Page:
An individual’s criminal record has a direct impact on their immigration opportunities. The United States Citizenship and Immigration Services (USCIS) performs thorough background checks when initially granting someone a visa to travel to the United States.
Background checks are also part of the status adjustment process when people apply for a green card, and anyone who hopes to become a citizen will need to undergo another background check. Those in the country on a visa or with a green card are theoretically still at risk of removal after a criminal arrest. They could also risk becoming ineligible to renew their green card or visa. These are three of the most common reasons that criminal charges could affect someone’s immigration situation.
1. It is a violent offense or a crime of moral turpitude
The USCIS looks carefully at the type of crime to determine whether someone’s presence in the United States could be reason for concern. Those accused of violent criminal acts against another person could very well lose their right to remain in the United States.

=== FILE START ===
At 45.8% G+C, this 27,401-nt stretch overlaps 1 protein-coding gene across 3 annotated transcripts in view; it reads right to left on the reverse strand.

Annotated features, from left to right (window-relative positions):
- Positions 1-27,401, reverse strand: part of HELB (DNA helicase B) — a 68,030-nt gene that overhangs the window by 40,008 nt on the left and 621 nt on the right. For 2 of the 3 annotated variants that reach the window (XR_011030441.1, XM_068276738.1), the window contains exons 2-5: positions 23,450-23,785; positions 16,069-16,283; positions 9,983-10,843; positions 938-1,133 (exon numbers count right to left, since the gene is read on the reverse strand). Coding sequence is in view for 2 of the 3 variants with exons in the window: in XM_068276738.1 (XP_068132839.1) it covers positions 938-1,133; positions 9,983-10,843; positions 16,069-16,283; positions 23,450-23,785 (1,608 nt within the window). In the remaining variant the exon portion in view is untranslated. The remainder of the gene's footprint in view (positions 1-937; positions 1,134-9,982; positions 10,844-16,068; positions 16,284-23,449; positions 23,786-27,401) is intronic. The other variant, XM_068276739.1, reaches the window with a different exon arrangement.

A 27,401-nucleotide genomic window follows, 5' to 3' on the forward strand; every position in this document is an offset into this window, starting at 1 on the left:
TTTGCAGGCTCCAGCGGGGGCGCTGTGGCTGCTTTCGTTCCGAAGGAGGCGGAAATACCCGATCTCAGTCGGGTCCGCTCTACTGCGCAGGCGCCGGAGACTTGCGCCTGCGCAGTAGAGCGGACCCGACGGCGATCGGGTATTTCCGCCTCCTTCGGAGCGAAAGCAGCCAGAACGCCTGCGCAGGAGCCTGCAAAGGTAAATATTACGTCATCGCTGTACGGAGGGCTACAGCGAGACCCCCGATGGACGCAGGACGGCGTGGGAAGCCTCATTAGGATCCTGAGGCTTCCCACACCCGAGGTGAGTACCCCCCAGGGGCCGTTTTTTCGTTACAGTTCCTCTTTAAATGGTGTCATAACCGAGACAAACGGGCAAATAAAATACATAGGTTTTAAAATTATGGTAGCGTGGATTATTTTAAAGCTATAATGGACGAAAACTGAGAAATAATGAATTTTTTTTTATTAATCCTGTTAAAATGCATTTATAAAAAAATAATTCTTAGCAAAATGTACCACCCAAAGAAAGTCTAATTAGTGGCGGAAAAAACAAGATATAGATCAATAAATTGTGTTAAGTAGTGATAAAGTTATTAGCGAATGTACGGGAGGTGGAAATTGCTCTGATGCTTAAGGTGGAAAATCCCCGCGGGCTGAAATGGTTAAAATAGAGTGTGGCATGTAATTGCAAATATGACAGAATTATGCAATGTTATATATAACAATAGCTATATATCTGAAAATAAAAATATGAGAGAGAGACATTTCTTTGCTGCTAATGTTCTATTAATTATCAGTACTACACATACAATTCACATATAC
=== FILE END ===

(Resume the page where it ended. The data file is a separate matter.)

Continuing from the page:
Other offenses that a judge considers crimes of moral turpitude can also affect immigration opportunities. Drug offenses and crimes involving children often fall into the category of crimes of moral turpitude, which probably means crimes that offend moral sensibilities.
2. The offense leads to five years in custody
The sentence handed down in relationships criminal charges can also influence immigration rights. Someone facing a single major offense is of serious concern, but so is someone facing multiple minor charges. If the offenses result in a combined sentence of five years or longer, the defendant’s immigration status may be at risk.
3. Substance-related offenses
Any controlled substance violation, other than a minor marijuana possession offense, could affect an immigrant’s rights. In fact, even drunk driving charges can impact immigration rights if someone has two or more convictions on their record. Habitual drunkenness can also lead to someone’s removal from the country.
Criminal infractions that may seem minor can actually have a major impact on an immigrant’s future. Defending against criminal charges is often very important for those living as immigrants in the United States, as this effort – along with skilled legal assistance – can help to safeguard them against removal proceedings.